When parents model appropriate behaviour in their children at a young age, children develop the ability to do things and make decisions for themselves, which strengthens the parent-child relationship. Parents, as teachers or role models, need to respect their children, and acknowledge their efforts, even if they don’t meet our expectations. Instead of getting frustrated with the child, we should respect their own innate learning ability and appreciate the child’s effort. These are the exact moments where composure will serve us well. When we look back, we will see that these were opportunities to build connections through example and be that role model that is patient and kind.
The Holy Prophet (on whom be peace and blessings) said:
Meaning, when a kid is told it is terrible, it creates an imagined picture in which it figures itself out as bad and becomes bad.
Another way to instil self-reliance in our children is to not over-indulge them. Regarding this matter, The Second Caliph of the Ahmadiyya Muslim Community writes,
The simple habit of self-reliance encourages a child, as they mature, to not live their life to satisfy others or to meet other people’s expectations. They learn how to be independent and not only do things for themselves, but also think for themselves.
Children need to learn from right to wrong, and they can only do this successfully in a loving environment with rules that are easy to understand and which are consistent, and this enables them to actually become self-reliant. Parents who continually change these rules or give in to persuasion are likely to create confused children who are unsure of how to act. Set your rules and stick to them. Allow your children to be self-sufficient, and avoid frequently changing your decisions or allowing your child to win you over just to keep the peace. Allow your children to learn from their mistakes as they grow and begin to recognise right from wrong and make better decisions.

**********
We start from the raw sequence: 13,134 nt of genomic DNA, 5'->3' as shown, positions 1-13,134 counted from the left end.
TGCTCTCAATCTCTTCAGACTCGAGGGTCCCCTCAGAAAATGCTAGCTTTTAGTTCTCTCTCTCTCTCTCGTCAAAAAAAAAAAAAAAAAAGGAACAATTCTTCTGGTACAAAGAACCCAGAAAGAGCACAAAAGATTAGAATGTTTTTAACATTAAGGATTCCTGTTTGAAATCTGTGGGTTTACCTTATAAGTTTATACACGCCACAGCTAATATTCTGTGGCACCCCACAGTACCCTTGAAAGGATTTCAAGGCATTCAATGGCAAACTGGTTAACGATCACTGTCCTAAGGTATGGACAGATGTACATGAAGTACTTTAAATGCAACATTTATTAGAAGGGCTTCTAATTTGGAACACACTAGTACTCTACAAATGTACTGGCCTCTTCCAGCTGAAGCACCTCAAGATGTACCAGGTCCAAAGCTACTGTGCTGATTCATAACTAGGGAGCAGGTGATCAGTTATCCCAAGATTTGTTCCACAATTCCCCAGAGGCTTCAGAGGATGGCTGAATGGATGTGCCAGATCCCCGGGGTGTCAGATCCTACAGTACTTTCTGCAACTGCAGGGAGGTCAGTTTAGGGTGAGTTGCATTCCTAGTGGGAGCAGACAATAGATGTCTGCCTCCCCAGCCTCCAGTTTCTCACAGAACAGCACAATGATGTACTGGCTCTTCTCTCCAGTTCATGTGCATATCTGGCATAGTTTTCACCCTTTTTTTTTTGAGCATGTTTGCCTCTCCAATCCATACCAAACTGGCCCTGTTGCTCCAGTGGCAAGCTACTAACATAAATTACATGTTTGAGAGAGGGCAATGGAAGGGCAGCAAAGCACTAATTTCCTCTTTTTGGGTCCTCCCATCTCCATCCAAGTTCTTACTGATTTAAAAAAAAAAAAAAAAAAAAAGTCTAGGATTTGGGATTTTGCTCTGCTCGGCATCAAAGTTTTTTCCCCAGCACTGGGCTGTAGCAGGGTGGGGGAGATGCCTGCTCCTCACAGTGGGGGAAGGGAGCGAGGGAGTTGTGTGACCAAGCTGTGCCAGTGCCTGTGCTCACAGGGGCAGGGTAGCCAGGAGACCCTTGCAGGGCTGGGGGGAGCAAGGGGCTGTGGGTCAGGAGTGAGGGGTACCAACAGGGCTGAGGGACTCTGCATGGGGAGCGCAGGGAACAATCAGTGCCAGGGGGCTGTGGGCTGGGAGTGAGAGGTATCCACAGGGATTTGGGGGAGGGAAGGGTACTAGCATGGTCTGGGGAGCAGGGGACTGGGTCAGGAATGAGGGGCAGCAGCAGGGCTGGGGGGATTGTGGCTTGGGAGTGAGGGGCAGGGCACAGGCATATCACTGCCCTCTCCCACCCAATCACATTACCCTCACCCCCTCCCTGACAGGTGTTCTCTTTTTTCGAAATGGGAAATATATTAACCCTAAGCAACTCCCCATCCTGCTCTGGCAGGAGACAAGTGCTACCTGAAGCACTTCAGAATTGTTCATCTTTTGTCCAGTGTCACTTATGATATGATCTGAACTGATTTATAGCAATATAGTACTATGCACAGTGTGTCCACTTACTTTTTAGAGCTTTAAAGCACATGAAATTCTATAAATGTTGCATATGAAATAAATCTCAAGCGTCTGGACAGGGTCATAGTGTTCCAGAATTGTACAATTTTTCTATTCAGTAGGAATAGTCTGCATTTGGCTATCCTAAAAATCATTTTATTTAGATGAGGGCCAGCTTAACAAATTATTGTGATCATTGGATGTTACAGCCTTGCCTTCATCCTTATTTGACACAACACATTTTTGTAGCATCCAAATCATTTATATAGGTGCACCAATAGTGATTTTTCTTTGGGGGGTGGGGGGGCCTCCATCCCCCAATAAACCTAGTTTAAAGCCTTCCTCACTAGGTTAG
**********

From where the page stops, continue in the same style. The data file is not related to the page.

Food consumption that is consistent leads to the development of habits such as punctuality and self-control. Children who are raised to share their meals are less likely to be egocentric. Food delivered in predetermined amounts and at predetermined times guarantees that the youngster makes the most of what he or she has and does not waste it.
Regular eating habits will lead to the following positive habits: punctuality, self-control, and cooperation in terms of health. Because they have learned to eat with others, such youngsters will not be egotistical or selfish. Frugality The harmful habits of wastefulness and luxury will not affect such a child. If a child is allowed to eat at odd hours, he or she will eat less and waste more. However, if they are fed consistently and at consistent times, they will make the best of what they have and will not waste anything. For example, a child wishes to possess anything that piques his interest when walking down the street. If you don’t reward them with it, they will learn to resist temptation later in life. If we tell our children to wait until mealtime if they want to consume something that is sitting around the house, this will strengthen their willpower and allow them to exercise restraint.